The Buryat Republic is situated in the central part of Asia. Area: 351,300 km2. It borders Irkutsk and Chita Regions, Republic of Tuva and Mongolia and is adjacent to lake Baikal.
The Buryat population is 450,000 people, more than half living within the Buryat Republic. A large percentage live in various regions of the Russian Federation and the CIS, as well as in parts of Mongolia and the Peoples Republic of China.
The Buryat people's ethnic origin is a mixture of Mongol, Turkic, Tungus, Samoyed and other related Ural-Altaic peoples. The ties between Mongol and Buryat tribes have been close throughout the centuries.
The All Buryat Association for the Development of Culture (ABADC) represents Buryatia in UNPO.
Natural resoucers: zinc, gold, bentonite, led, graphite, marble. 72% of the territory is covered
by forest. Industry: machine building, paper. Agriculture: vegetables, potatoes.
- The name "Buryat" is mentioned for the first time in a Mongolian work (1240). Consolidation of tribes and groups took place in the conditions of the Russian state. In addition to genuine Buryat-Mongolian tribes (Bugalat, Khora, Ekhirit, Khongodor) which merged with the Buryats, the Buryats assimilated also other groups, for example Oirots, Khalkha Mongols, Tungus (Evenks) and others.
- In the 17th century Russia began to invade the region by taking over the most fertile lands and trade routes. The Buryat lands were annexed to the Russian state in 1689 and 1728, when the territories on both the sides of Lake Baykal were separated from Mongolia. From the middle of the 17th c. to the beginning of the 20th c., the Buryat population increased from 27,700 to 300,000. The historical roots of the Buryat culture are related to the Mongolian one. After Buryatia was incorporated into Russia, it was exposed to two cultures - Christian and Buddhist traditions. Buryats west of Lake Baikal (Irkutsk Buryats) are "russified", and they soon abandoned nomadism for agriculture, whereas the eastern (Transbaykal) Buryats are closer to the Mongols, may live in yurts and are mostly Buddhists.
- 1741 The Lamaist branch of Buddhism was recognized as one of the official religions in Russia, and the first Buryat datsan (Buddhist monastery) was built.
- The 2nd half of the 19th c. and the beginning of the 20th c. was a period of growth for the Buryat Buddhist church (48 datsans in Buryatia in 1914). Buddhism became an important factor in the cultural development of Buryatia. After the Revolution most of the lamas were loyal to the Soviet power.
- 1917 The Buryat National Committee was formed.
- 1923 The Buryat-Mongol Autonomous Soviet Socialist Republic was founded.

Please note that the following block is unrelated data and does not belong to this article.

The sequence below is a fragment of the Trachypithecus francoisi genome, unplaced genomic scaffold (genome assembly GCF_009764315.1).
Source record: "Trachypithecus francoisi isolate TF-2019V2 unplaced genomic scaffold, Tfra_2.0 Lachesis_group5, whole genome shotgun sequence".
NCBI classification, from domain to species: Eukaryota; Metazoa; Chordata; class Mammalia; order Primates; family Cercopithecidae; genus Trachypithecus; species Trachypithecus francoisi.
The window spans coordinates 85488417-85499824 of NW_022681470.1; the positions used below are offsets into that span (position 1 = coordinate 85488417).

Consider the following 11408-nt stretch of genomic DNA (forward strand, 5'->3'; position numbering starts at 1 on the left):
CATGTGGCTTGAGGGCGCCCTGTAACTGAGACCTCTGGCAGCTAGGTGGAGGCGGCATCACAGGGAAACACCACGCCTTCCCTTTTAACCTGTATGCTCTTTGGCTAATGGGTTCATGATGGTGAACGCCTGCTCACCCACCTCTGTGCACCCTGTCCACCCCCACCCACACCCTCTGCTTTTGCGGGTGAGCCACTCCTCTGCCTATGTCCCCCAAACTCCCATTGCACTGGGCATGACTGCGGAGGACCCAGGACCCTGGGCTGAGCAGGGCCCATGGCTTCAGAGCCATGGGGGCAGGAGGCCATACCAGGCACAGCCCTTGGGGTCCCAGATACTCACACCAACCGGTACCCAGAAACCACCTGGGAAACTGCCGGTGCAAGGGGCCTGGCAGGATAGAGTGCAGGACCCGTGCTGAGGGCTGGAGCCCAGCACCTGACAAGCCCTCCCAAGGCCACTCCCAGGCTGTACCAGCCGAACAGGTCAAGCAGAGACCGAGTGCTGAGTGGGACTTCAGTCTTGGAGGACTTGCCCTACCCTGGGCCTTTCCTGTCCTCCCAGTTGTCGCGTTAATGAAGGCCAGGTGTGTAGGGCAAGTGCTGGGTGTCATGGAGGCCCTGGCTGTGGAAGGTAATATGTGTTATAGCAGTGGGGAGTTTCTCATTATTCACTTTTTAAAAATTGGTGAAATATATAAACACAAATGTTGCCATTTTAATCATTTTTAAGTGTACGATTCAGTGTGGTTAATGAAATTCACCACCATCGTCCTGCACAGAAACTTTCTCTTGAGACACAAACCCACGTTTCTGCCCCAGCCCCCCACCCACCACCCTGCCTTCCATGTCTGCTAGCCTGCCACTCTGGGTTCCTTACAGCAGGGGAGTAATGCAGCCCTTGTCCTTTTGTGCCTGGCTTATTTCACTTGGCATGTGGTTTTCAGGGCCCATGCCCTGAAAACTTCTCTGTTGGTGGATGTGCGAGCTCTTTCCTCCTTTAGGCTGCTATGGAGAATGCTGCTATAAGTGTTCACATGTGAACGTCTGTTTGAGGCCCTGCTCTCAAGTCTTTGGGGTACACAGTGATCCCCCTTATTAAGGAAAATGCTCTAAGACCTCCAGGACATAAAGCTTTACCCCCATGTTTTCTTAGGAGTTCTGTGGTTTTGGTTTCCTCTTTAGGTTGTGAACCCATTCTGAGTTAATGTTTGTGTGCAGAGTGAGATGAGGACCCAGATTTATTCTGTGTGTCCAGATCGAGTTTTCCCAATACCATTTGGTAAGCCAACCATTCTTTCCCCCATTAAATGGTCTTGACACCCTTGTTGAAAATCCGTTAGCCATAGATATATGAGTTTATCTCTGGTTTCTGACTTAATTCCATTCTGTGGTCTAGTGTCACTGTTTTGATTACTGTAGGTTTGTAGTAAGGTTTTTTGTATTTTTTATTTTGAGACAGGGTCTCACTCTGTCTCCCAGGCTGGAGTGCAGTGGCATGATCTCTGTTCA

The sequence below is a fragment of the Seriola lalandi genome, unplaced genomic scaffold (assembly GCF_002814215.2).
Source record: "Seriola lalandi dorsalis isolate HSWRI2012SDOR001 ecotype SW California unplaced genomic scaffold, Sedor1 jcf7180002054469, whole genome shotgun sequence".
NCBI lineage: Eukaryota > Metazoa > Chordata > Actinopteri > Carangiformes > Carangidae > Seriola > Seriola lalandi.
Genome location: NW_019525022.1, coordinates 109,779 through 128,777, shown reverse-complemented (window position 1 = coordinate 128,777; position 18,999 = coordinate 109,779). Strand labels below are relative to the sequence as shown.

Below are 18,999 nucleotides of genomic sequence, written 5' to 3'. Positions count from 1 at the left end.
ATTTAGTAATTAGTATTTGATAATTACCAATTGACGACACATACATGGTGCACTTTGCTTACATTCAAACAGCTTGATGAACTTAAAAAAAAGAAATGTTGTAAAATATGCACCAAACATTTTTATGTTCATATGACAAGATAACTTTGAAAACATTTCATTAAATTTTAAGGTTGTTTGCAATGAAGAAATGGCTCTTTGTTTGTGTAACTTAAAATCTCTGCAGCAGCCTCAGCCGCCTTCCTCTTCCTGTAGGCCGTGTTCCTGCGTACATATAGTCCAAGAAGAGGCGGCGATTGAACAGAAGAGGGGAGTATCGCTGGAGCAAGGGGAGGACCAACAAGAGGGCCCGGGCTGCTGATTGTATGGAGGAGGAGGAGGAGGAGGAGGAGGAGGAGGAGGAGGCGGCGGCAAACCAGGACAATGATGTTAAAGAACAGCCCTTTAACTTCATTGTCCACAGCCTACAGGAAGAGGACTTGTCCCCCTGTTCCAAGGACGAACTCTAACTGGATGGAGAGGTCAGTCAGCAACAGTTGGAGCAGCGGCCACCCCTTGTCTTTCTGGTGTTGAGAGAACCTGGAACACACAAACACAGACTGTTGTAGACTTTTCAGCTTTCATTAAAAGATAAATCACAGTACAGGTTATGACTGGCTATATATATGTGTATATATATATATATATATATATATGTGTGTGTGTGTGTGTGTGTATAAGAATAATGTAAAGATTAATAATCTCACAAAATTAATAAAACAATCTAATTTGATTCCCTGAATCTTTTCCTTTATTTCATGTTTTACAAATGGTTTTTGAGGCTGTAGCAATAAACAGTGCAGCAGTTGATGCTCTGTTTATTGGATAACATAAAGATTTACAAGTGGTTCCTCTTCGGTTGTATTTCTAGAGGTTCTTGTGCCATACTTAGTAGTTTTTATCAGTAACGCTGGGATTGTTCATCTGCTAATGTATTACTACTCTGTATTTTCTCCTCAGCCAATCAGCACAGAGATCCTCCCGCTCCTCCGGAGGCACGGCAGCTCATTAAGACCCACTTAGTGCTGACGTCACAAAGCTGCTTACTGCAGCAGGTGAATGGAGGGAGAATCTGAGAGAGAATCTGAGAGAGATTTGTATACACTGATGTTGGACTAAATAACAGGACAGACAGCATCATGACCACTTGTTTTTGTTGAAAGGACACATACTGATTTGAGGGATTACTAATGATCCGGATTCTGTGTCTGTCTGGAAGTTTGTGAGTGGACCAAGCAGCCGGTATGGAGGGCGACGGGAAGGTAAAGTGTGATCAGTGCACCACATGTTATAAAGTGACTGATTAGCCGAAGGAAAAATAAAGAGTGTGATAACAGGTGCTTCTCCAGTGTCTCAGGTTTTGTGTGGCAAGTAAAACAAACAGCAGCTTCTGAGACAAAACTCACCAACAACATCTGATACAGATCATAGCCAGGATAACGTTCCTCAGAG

- 1925 A battle against religion and church in Buryatia started. Datsans were gradually closed down, and the activity of the church curtailed. Consequently, in the late 1930s, the Buddhist church ceased to exist and thousands of cultural treasures were destroyed.
- 1937 Buryatia was split into three parts: the Buryat-Mongol ASSR, the Irkutsk and the Chita provinces. In an effort to disperse Buryats, Stalin's government separated a number of counties (rayony) from Buryat-Mongol ASSR and formed Ust-Orda Buryat Autonomous Okrug and Aga Buryat Autonomous Okrug; at the same time some counties with Buryat population were left out. Fearing Buryat nationalism, Stalin had more than 10,000 Buryats killed.
- Attempts to revive the Buddhist Church started during World War II, officially it was re-established in 1946.
- 1958 The name "Mongol" was taken away from the name of the republic (Buryat ASSR).
- 1970s It was forbidden to teach the Buryat language in school.
- Genuine revival of Buddhism has taken place since the late 1980s as an important factor in the national consolidation and spiritual rebirth.
- BASSR declared its sovereignty in 1990, Republic of Buryatia since 1992, constitution of the Republic adopted by People's Hural in 1994, bilateral treaty with the Federation signed in 1995.
- 1996 The Russian Parliament passed a bill concerning legislation of the State National Policy of the Russian Federation.
The Buryats are trying to regain their native culture and language, to solve ethnic problems and to establish contact with Buryats living outside their republic. A particular problem is that any vote for greater autonomy is blocked, due to the fact that Buryats have been reduced to a minority in their own land.
Unrepresented Nations and Peoples Organisation (UNPO)
Norwegian Institute of International Affairs [NUPI] - Centre for Russian Studies
Photos: Fedor Babanine, Nathan Lipsen, Dashi Choinkorlin Buddhist Institute
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